Episode XLIII: The Aloe industry of Aruba

Aloe led a thriving existence on our island where it was introduced around 1840; limestone soil and dry weather were the best conditions for aloe to thrive. Of the 500+ species, only a few were used traditionally as herbal medicines, Aloe Vera being the most commonly used species.

Aloe barbadensis with its’s yellow flowers @ Etnia Nativa garden

The Aruba aloe also known as ‘barbaloin’, has an aloin content of 22 percent bitter, yellow-brown colored compound noted in the exudate of at least 68 Aloe species, whereas the content of the aloe elsewhere in the world is supposed to average 15 percent at the highest.

From March to June the harvest is brought in, a very suitable time for Aruba since this is the dry season, during which in the seventeenth century and virtually till about 1928, there was little employment.

Aloe drip system

The resin-sap, called ‘azeta’ in Papiamento, what stands for oil, was allowed to leak from the plants. The thick pulpy leaves sharply dentate at the edges were laid in drip-troughs, sloping gutters consisting of two boards. Payment for this heavy work was made by the gallon; hence deceit was sometimes practiced by thinning the sap. It was transported in small lidded casks, strapped on donkeys in pairs, to the boiling -pots, to be reduced by evaporation. This reducing of the sap to resin took place in open brass pots of about 200 liters content. The thick liquid was subsequently ladled into oil-boxes where it cooled off and coagulated into a mass which contracted to a considerable degree. Such a box contained 57.5 kilos of resin. Sometimes the resin was poured into calabashes, in which packing slightly higher prices could be made. Today modern aloe products are made locally.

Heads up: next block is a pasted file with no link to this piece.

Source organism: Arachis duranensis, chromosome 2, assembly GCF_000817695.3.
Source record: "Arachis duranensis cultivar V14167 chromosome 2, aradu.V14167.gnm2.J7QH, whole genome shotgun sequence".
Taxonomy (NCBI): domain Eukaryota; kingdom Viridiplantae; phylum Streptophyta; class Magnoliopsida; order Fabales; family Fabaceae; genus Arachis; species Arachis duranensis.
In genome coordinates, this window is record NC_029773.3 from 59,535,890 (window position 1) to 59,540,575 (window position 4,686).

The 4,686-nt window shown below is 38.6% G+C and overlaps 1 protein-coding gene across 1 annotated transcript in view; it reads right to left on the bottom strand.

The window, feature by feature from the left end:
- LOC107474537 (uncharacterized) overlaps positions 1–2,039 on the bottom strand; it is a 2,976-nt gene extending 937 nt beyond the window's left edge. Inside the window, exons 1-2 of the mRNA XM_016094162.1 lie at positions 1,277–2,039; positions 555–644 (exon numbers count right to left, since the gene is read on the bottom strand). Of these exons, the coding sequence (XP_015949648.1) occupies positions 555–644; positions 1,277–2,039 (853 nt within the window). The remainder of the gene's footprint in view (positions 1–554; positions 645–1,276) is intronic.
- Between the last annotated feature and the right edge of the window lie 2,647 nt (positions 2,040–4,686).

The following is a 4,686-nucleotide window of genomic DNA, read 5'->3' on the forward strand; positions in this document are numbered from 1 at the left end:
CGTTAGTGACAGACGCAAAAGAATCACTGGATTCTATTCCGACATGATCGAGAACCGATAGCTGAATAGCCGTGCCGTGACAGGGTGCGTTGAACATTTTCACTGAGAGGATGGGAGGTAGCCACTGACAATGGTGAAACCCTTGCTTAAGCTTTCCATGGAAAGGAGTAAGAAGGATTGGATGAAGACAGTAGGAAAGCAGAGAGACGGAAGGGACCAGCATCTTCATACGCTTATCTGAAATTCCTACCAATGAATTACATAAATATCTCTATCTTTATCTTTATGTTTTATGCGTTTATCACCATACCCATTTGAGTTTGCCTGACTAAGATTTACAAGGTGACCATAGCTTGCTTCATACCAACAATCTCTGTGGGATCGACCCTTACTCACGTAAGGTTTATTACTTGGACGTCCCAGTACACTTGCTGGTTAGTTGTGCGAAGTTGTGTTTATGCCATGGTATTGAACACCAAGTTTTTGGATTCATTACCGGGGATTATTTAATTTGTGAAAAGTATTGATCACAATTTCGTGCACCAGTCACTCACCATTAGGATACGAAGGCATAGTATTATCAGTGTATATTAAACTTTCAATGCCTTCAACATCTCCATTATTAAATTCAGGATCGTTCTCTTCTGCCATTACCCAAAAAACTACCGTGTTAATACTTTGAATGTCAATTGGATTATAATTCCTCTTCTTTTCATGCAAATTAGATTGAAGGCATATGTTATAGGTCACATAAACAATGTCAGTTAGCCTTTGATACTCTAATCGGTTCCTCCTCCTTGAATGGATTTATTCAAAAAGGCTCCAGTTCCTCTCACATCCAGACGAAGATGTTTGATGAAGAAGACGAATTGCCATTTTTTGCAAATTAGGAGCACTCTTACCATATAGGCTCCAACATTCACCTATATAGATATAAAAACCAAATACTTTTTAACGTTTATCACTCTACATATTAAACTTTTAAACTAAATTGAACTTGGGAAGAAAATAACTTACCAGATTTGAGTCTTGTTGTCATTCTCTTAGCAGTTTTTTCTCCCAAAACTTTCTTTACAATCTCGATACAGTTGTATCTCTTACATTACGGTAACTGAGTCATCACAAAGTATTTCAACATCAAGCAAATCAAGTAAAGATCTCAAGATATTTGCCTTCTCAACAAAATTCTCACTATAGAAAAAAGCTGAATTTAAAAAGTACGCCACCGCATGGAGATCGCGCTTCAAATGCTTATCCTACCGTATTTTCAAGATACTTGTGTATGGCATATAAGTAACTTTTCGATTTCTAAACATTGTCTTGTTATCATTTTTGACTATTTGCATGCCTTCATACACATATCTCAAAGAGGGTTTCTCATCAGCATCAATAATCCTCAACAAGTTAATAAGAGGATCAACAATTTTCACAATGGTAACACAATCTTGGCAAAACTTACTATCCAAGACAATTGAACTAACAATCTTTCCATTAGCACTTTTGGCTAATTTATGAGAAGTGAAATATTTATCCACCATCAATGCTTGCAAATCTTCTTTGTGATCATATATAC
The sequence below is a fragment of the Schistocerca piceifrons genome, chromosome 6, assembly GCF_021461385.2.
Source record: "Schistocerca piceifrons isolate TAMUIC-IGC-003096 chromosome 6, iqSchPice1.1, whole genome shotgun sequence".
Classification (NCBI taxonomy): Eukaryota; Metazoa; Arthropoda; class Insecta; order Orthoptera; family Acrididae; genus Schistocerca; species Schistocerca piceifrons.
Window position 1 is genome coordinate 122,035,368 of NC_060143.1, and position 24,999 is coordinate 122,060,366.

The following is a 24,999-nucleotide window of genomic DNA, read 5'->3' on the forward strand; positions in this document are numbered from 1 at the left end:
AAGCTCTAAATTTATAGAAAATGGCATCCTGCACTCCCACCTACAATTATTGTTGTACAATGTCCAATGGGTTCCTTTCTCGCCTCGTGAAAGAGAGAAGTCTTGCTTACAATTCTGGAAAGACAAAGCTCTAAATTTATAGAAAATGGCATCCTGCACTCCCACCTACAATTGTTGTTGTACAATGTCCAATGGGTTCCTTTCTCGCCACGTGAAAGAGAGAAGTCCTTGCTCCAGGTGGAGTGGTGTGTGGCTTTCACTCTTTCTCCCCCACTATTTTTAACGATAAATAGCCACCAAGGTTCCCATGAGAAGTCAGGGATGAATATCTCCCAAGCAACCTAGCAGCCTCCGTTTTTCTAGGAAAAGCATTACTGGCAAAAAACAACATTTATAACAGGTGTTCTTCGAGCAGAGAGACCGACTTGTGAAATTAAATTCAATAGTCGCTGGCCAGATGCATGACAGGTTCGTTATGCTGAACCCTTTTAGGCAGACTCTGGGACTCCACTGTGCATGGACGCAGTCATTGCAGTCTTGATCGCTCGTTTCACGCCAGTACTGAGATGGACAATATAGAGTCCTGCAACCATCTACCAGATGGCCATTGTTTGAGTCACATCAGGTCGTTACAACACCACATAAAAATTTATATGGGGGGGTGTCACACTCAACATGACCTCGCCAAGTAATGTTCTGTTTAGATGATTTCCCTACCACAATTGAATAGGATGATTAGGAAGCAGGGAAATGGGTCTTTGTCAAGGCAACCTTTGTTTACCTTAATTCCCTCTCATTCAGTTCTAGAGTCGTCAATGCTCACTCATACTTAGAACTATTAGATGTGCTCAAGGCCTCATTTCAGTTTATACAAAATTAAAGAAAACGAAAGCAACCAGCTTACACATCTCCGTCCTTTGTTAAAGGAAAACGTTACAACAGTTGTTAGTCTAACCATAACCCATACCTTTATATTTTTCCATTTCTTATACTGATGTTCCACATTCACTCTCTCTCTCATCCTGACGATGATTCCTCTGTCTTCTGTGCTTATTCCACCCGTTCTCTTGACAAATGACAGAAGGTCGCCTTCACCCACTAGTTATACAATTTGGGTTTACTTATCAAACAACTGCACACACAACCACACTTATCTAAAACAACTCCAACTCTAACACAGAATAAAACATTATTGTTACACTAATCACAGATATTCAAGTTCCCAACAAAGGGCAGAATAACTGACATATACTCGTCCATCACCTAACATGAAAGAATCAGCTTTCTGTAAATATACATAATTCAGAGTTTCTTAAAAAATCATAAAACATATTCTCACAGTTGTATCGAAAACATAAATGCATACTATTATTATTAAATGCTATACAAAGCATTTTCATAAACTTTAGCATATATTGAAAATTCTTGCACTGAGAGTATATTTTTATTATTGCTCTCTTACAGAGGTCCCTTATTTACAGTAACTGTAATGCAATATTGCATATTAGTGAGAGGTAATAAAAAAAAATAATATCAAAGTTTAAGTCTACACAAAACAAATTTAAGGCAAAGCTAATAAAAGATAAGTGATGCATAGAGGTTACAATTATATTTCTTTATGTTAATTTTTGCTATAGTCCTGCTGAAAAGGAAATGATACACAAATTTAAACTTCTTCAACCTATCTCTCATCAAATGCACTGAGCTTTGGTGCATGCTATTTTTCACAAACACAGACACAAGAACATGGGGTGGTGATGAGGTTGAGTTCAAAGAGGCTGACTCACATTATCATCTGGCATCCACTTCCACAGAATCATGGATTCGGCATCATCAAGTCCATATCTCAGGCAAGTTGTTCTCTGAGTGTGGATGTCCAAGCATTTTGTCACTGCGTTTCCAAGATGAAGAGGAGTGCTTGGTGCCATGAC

Old times of aloe recollection

Mr. Laurens Oduber was once one of the main exporters of this coveted resin owning vast pieces of land surrounding Oranjestad. The aloe resin was sent abroad, most of it by far to New York, but also to Texas, Hamburg and London.

About 1890 prices began to fall and in 1900 no more than three dollar cents per pound could be obtained. Nevertheless during this period aloe-growing was continued on Aruba though it was impossible to make profits.

The better grades in particular went to London, realizing as much as 60 shillings per hundred pounds. In the London of before the First World War the aloe from all the three islands was priced a little higher than that from the Cape: 31 to 36 shillings for the island grades, 29 to 32 shillings for the Cape ones.

As a source of income at any rate the aloe was important enough for the parish-priest of Sabaneta to keep a field as 1916 “in favor of the Church”.

Like all other industries aloe-growing was affected by the coming of the oil-industry. Not until 1950 was aloe-planting on a large scale resumed.

In 1947 the Aruba aloe products company was inaugurated, meanwhile in the previous century the use of aloe was common among the inhabitants but without applying any previous process not until about 1890 did they begin to extract its aloin in order to work it up to laxatives, etc. Aruba always shipped plain aloe-juice, which had to be thinned elsewhere so as to obtain aloin. The Aruba Aloe Products Company now purchases this juice to work it up at factory in 1949. This aloin is shipped direct from Aruba to the United States, export to England.

Under the supervision of an expert, the American Irving D. Cantor, about six men are at work in this industry, whose foundation cost half a million guilders. It goes without saying that the factory only works full time in the period from July to January, but since already in March the first sap is bought, this newest industry on our island represents an important asset. However, the growth of the marketing of aloe was threatened by the rights of protection in other countries and by the circumstance that young people are not inclined to seek employment in it and prefer another type of work. In 1951 its production amounted to approximately 15,000 pounds, representing around 30 percent of world production.

Aloe Art by recycled plastic by Etnia Nativa

To get to know more about Aruba and its origins, its animals and culture, we highly recommend you to book your visit for our renowned cultural encounter session has been entertaining curious participants for decades. Mail us at etnianativa03@gmail.com to confirm your participation. Our facilities and activities take place close to high rise hotels.